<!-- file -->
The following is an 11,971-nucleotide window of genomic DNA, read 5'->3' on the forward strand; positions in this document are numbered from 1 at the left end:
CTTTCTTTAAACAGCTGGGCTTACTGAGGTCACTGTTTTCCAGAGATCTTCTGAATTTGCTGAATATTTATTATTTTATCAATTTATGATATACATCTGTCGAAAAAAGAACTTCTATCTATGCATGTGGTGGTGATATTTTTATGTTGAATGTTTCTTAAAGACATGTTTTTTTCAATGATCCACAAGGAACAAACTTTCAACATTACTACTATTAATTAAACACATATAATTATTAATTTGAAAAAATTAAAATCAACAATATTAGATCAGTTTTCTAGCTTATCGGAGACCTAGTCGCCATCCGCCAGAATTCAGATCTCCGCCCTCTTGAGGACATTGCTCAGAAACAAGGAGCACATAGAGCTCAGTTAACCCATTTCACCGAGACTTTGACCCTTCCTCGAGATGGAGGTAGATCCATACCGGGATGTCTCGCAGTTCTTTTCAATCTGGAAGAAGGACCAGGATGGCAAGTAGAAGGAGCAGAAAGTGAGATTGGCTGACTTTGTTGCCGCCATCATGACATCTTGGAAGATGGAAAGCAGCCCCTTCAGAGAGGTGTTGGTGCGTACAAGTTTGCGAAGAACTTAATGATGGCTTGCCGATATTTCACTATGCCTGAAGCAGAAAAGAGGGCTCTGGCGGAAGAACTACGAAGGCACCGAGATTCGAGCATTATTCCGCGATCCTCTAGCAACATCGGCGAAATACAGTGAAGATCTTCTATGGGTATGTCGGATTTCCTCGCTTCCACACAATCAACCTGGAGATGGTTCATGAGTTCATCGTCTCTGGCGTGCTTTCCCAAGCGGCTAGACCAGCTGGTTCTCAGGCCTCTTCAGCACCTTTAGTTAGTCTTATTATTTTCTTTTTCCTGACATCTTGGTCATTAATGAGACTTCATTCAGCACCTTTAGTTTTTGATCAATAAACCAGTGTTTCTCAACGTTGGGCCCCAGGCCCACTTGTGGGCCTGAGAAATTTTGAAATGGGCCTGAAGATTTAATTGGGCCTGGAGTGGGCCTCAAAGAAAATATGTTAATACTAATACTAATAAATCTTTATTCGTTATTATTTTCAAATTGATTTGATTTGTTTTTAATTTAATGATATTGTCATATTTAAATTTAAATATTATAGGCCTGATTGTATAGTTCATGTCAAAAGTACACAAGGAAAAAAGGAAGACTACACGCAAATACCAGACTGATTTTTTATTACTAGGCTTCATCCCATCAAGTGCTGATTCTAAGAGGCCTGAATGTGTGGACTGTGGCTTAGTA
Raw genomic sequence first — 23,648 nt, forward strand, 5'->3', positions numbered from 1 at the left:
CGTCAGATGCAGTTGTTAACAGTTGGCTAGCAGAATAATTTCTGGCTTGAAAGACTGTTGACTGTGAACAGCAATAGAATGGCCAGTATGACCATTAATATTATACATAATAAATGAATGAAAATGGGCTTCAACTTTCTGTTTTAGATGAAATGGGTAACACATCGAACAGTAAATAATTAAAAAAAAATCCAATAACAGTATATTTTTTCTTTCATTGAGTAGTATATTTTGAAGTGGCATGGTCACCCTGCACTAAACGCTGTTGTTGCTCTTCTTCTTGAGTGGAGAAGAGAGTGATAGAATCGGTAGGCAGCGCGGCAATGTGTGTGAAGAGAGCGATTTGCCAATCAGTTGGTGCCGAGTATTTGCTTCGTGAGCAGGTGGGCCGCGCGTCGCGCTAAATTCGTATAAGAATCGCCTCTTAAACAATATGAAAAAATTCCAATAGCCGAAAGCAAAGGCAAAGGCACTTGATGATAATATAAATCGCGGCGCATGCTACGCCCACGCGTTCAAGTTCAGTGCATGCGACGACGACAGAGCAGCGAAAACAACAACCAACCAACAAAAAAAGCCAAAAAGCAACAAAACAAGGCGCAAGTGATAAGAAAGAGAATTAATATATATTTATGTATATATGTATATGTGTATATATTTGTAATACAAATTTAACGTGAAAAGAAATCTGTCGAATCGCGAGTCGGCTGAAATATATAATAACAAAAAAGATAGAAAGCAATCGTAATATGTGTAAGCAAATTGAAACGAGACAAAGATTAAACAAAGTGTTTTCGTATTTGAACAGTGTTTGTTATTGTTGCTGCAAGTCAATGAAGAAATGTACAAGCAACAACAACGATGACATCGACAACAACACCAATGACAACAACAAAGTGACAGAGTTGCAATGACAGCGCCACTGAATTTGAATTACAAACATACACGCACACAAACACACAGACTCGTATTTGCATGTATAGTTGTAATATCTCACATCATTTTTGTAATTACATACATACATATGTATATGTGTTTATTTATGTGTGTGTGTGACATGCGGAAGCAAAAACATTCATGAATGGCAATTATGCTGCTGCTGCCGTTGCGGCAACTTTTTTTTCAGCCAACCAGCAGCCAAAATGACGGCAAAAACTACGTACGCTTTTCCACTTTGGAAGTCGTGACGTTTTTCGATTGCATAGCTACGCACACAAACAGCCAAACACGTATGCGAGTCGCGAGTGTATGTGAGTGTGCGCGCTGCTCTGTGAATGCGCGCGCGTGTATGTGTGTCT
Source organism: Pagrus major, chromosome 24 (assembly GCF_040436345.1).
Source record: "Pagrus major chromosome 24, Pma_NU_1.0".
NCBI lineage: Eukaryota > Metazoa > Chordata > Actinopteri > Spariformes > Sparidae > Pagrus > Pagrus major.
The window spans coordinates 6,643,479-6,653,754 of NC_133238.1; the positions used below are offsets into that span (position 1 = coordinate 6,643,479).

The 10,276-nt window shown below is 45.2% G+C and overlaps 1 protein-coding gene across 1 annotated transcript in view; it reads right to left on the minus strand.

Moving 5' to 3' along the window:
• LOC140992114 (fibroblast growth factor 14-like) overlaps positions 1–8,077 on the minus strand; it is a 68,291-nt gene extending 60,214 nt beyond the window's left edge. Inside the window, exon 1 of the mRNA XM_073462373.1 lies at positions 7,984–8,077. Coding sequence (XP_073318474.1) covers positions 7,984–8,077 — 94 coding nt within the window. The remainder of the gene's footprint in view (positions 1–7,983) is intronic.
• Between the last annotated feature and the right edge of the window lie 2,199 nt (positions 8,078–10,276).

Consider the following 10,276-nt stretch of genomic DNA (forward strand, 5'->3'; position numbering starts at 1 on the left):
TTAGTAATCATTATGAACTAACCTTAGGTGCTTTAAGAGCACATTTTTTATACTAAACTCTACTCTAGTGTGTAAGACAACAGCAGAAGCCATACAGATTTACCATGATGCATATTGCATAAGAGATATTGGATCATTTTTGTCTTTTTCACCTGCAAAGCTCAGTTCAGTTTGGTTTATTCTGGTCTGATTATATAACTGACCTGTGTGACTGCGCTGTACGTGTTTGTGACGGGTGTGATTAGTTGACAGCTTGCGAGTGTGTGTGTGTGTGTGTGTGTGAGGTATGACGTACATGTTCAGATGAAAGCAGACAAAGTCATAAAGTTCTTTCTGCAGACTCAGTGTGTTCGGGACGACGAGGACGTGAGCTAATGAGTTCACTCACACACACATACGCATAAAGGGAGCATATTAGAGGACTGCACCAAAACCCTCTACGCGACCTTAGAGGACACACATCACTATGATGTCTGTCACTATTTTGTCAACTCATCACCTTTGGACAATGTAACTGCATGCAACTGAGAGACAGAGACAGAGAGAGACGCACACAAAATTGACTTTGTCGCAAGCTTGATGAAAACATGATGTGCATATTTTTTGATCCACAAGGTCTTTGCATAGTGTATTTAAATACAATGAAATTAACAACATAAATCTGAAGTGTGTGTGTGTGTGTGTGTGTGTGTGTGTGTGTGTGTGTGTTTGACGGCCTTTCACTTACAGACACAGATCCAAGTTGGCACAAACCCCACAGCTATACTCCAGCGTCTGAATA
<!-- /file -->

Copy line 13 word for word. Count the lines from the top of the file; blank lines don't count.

Consider the following 10,276-nt stretch of genomic DNA (forward strand, 5'->3'; position numbering starts at 1 on the left):